Haven't split a chassis yet.

Touch wood.

Scottrik
Yes, I do the same, but I run a knife over the top to get any CA that crept over the side, so ride height is more accurate.
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Old 09-14-2007, 06:42 AM   #26936
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Yes, I do the same, but I run a knife over the top to get any CA that crept over the side, so ride height is more accurate.
Yes, that is a very good idea. I do the same, but since I check MY ride height against the bottom of the chassis I pay more attention to the bottom surface

Generally, though, I've found that the only place I've needed to touch is the very back lh corner of the main chassis plate where I start--I end up having to fight surface tension a bit to get that first drop of glue to "load" onto the chassis. From there I really don't get any on either side of the chassis, and I don't measure at that point, so it's only fussiness on my part that I pay attention to it at all.
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Old 09-14-2007, 08:00 AM   #26937
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I've had years of success sand and gluing the edges of chassis and graphite parts using a quality "Q-tip" as an applicator of CA.

I usually "wet" sand the edges starting with 220, 320, 400 and finishing with 600. I usually sand the chassis long ways or in the direction of the chassis, (meaning not accross the chassis where some splintering can occur)

(one word of advice...never dry sand carbon fiber...way to dangerous...wet sand always)

Once clear of dust and completely dry. Soak one side of a Q-tip swab with thin CA...shake of excess. In one motion quickly run the Q-tip around the edge of the chassis. I've gotten good enough that one motion will coat the entire chassis edge. I've never had CA drips using this method. Hang chassis to dry, do not use an accelerator. Once outer edge is dry, admire the mirror finish.

or just send your new kit to Mike Odonnel (od purple) and have him build you a sweet ass ride.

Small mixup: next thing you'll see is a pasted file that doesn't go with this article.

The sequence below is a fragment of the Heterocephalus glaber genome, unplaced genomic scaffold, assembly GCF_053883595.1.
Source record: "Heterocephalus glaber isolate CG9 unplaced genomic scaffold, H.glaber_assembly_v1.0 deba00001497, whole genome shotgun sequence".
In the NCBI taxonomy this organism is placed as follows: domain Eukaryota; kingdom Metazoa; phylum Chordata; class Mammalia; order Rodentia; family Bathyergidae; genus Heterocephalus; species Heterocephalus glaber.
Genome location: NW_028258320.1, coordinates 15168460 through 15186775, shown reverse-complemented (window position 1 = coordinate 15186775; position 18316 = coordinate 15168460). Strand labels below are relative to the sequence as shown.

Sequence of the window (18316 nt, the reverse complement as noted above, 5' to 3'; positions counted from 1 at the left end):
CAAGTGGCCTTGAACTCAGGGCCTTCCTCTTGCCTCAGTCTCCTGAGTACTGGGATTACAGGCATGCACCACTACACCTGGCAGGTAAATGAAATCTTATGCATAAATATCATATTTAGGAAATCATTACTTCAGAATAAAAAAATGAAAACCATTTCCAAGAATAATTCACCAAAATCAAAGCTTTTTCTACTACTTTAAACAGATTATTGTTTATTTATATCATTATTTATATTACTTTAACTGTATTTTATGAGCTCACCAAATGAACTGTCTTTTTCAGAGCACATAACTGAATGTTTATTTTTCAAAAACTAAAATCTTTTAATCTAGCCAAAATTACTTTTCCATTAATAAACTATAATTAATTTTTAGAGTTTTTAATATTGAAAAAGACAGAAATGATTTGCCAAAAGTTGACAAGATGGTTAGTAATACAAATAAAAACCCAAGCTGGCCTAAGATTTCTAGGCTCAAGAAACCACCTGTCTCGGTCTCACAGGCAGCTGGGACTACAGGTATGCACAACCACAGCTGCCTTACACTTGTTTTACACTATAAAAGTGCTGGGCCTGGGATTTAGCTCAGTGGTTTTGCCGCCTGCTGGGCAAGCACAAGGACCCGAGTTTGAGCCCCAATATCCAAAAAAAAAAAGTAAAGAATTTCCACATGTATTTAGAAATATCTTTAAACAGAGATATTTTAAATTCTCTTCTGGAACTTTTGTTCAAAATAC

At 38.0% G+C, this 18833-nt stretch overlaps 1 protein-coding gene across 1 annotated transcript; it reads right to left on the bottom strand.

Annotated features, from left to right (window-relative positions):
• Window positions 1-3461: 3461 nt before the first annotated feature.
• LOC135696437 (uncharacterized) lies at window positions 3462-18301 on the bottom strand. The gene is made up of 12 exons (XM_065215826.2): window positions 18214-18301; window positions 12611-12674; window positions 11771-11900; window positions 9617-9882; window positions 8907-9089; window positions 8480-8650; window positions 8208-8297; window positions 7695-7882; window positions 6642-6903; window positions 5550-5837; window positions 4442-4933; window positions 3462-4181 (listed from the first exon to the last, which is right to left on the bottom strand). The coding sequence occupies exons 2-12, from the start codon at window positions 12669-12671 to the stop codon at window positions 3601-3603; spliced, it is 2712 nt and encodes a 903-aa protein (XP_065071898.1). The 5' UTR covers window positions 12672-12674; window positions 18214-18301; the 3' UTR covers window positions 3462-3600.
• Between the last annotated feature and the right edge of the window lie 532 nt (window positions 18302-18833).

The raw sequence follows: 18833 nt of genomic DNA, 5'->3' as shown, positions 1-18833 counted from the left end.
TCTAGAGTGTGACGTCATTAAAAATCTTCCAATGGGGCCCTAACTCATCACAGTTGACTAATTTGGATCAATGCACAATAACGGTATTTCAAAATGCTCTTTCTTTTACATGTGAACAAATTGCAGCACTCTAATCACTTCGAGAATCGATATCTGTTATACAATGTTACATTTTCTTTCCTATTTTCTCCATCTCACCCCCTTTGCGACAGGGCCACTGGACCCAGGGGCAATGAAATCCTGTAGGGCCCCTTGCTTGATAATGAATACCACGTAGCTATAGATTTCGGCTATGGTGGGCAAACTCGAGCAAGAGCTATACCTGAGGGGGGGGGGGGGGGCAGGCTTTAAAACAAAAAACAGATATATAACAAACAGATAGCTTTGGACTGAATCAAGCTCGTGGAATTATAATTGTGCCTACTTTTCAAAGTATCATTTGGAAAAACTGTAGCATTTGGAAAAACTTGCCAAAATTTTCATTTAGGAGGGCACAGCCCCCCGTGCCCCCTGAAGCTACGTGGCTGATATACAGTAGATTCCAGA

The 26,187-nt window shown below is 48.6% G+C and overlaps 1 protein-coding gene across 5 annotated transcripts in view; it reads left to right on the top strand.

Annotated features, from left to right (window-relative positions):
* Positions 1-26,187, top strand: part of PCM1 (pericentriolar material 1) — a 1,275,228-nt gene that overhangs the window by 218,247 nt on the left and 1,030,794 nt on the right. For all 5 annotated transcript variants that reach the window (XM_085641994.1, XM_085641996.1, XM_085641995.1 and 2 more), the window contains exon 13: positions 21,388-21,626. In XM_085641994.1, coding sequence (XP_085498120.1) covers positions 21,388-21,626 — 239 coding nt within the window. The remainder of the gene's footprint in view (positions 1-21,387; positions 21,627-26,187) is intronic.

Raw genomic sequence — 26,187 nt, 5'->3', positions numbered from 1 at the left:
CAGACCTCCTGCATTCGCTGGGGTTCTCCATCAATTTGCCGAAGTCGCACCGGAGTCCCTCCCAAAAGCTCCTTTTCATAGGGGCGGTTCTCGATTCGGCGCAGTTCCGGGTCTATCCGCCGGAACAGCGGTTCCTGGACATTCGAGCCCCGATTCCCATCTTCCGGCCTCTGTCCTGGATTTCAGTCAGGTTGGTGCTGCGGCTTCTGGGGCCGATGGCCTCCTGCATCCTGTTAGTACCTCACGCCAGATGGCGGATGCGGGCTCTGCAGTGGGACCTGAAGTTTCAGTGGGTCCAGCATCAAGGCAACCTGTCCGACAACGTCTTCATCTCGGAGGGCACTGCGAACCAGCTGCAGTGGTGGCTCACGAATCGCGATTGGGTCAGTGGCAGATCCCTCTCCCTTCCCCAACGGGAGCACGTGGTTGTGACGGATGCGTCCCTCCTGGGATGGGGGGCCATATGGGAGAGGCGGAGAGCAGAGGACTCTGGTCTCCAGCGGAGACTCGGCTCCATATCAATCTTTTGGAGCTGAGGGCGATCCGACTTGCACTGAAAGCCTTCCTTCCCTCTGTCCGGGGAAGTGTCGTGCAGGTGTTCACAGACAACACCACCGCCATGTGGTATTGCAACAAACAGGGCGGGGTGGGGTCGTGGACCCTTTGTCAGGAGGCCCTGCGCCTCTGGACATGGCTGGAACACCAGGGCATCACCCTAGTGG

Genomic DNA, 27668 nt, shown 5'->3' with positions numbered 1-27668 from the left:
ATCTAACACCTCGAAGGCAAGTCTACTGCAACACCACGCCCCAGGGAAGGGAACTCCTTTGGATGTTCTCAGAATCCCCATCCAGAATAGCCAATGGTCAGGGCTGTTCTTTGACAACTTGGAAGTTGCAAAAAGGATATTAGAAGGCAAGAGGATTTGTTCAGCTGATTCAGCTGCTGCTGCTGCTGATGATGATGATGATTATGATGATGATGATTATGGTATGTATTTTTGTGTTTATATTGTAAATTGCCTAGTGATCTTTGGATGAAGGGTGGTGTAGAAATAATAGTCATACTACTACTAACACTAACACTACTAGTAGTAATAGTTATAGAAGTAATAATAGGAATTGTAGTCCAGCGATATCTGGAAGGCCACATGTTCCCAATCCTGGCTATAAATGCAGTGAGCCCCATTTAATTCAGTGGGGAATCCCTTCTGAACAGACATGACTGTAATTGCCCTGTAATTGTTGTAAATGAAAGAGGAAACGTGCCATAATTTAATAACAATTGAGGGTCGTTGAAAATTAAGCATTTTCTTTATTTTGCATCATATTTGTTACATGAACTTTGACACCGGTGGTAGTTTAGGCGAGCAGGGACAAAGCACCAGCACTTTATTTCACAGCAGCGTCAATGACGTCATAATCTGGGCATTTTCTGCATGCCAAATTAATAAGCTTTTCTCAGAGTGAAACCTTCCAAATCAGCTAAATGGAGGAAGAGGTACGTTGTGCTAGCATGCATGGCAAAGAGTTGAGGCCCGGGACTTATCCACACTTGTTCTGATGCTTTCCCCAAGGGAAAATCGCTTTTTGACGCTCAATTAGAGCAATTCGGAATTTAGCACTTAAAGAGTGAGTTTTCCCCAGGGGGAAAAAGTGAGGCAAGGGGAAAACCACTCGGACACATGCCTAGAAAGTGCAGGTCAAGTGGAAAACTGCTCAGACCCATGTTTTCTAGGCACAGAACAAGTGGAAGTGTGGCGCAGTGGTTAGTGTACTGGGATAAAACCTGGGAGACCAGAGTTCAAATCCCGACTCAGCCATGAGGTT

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Old 09-14-2007, 01:12 PM   #26938
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You must be using a slow CA to do that. I've tried it a few times and never had any luck with it. Either the CA would dry too much in the q-tip, or it would leave bits of cotton on the chassis, or there would be some sort of chemical reaction in the q-tip.

I sand my chassis too but don't round off the edges of the chassis. At worse I knock off the sharp edge a hair but no more then that.
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Old 09-14-2007, 01:24 PM   #26939
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You must be using a slow CA to do that. I've tried it a few times and never had any luck with it. Either the CA would dry too much in the q-tip, or it would leave bits of cotton on the chassis, or there would be some sort of chemical reaction in the q-tip.

I sand my chassis too but don't round off the edges of the chassis. At worse I knock off the sharp edge a hair but no more then that.
No slow CA...use the thin stuff in pink bottle. I always use the "Zap" brand. It's important to shake the excess CA off the Q-tip. (believe me there is usually alot)

If cotton was left on the chassis it usually means a spot was missed during the sanding process (Kind of like running a Q-tip accross your finger to locate a splinter) I go all the way to 600 grit so its allways smooth. Also, if you stop the motion of the application for a split second you run the risk of bonding the Q-Tip to the chassis...

I've found there to be a chemical reaction when using some of the knock off brands of Q-Tip. Not sure why? I stick with the J&J brand...best ones I've found have been the wooden stick base...they stopped selling them in my area so now I'm stuck with the card board base

I tried the direct application of small CA bottle directly to the chassis and allowing the drop to run the length of the outer edge. May hands are not steady enough...just never worked for me.
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Old 09-14-2007, 01:43 PM   #26940
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I've had the problem with the Q-Tip, but have had good results with the detail paint brushes that are sold in a pack of 10 or 12 for $1.25. I use the brush which is a nylon brisel. Flows well, leaves no cotton, and it will last til I get the chassis done.

Then it is only good as a "Pick", when it sets up